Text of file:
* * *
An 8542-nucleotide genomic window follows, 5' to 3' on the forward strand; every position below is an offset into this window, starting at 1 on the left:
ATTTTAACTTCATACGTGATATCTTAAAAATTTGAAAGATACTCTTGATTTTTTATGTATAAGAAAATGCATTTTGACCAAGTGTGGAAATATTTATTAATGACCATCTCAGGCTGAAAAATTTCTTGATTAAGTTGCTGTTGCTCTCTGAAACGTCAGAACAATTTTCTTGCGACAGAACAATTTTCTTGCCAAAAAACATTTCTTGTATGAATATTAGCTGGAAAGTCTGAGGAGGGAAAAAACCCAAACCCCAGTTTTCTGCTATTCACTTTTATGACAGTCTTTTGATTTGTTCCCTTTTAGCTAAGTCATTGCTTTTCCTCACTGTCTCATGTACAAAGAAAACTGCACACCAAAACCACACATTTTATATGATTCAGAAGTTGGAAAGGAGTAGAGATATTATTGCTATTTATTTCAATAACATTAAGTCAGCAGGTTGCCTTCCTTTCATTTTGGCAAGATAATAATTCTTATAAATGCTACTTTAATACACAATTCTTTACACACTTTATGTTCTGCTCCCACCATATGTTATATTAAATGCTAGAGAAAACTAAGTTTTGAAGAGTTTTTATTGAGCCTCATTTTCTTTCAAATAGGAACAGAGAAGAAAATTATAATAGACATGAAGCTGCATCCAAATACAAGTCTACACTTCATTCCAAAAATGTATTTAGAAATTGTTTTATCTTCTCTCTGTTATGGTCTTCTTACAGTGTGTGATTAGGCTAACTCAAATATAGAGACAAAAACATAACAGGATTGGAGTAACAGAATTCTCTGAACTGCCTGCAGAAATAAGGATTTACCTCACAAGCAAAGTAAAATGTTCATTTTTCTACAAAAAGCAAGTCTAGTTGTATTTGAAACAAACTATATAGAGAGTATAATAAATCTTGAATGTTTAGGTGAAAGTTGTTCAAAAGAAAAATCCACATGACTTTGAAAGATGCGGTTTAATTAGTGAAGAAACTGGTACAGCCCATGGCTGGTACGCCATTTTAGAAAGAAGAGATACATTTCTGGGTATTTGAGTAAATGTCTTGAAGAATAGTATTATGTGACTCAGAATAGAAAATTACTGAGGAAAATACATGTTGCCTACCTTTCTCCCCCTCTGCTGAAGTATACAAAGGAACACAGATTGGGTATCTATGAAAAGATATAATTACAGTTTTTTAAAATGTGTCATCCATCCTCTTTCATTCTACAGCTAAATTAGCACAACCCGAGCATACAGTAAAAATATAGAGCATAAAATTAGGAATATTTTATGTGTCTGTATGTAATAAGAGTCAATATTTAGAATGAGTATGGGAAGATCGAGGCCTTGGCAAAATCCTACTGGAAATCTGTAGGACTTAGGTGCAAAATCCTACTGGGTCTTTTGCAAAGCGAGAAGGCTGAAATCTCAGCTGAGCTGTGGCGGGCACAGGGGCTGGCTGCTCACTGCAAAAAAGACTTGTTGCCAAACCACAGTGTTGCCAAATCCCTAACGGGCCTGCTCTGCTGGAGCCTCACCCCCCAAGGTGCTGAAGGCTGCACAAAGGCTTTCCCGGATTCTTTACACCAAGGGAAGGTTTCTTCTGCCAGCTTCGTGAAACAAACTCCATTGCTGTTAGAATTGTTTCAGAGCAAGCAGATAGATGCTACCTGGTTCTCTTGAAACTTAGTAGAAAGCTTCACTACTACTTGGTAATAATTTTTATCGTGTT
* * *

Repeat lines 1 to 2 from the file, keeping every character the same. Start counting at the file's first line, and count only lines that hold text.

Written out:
An 8542-nucleotide genomic window follows, 5' to 3' on the forward strand; every position below is an offset into this window, starting at 1 on the left:
ATTTTAACTTCATACGTGATATCTTAAAAATTTGAAAGATACTCTTGATTTTTTATGTATAAGAAAATGCATTTTGACCAAGTGTGGAAATATTTATTAATGACCATCTCAGGCTGAAAAATTTCTTGATTAAGTTGCTGTTGCTCTCTGAAACGTCAGAACAATTTTCTTGCGACAGAACAATTTTCTTGCCAAAAAACATTTCTTGTATGAATATTAGCTGGAAAGTCTGAGGAGGGAAAAAACCCAAACCCCAGTTTTCTGCTATTCACTTTTATGACAGTCTTTTGATTTGTTCCCTTTTAGCTAAGTCATTGCTTTTCCTCACTGTCTCATGTACAAAGAAAACTGCACACCAAAACCACACATTTTATATGATTCAGAAGTTGGAAAGGAGTAGAGATATTATTGCTATTTATTTCAATAACATTAAGTCAGCAGGTTGCCTTCCTTTCATTTTGGCAAGATAATAATTCTTATAAATGCTACTTTAATACACAATTCTTTACACACTTTATGTTCTGCTCCCACCATATGTTATATTAAATGCTAGAGAAAACTAAGTTTTGAAGAGTTTTTATTGAGCCTCATTTTCTTTCAAATAGGAACAGAGAAGAAAATTATAATAGACATGAAGCTGCATCCAAATACAAGTCTACACTTCATTCCAAAAATGTATTTAGAAATTGTTTTATCTTCTCTCTGTTATGGTCTTCTTACAGTGTGTGATTAGGCTAACTCAAATATAGAGACAAAAACATAACAGGATTGGAGTAACAGAATTCTCTGAACTGCCTGCAGAAATAAGGATTTACCTCACAAGCAAAGTAAAATGTTCATTTTTCTACAAAAAGCAAGTCTAGTTGTATTTGAAACAAACTATATAGAGAGTATAATAAATCTTGAATGTTTAGGTGAAAGTTGTTCAAAAGAAAAATCCACATGACTTTGAAAGATGCGGTTTAATTAGTGAAGAAACTGGTACAGCCCATGGCTGGTACGCCATTTTAGAAAGAAGAGATACATTTCTGGGTATTTGAGTAAATGTCTTGAAGAATAGTATTATGTGACTCAGAATAGAAAATTACTGAGGAAAATACATGTTGCCTACCTTTCTCCCCCTCTGCTGAAGTATACAAAGGAACACAGATTGGGTATCTATGAAAAGATATAATTACAGTTTTTTAAAATGTGTCATCCATCCTCTTTCATTCTACAGCTAAATTAGCACAACCCGAGCATACAGTAAAAATATAGAGCATAAAATTAGGAATATTTTATGTGTCTGTATGTAATAAGAGTCAATATTTAGAATGAGTATGGGAAGATCGAGGCCTTGGCAAAATCCTACTGGAAATCTGTAGGACTTAGGTGCAAAATCCTACTGGGTCTTTTGCAAAGCGAGAAGGCTGAAATCTCAGCTGAGCTGTGGCGGGCACAGGGGCTGGCTGCTCACTGCAAAAAAGACTTGTTGCCAAACCACAGTGTTGCCAAATCCCTAACGGGCCTGCTCTGCTGGAGCCTCACCCCCCAAGGTGCTGAAGGCTGCACAAAGGCTTTCCCGGATTCTTTACACCAAGGGAAGGTTTCTTCTGCCAGCTTCGTGAAACAAACTCCATTGCTGTTAGAATTGTTTCAGAGCAAGCAGATAGATGCTACCTGGTTCTCTTGAAACTTAGTAGAAAGCTTCACTACTACTTGGTAATAATTTTTATCGTGTT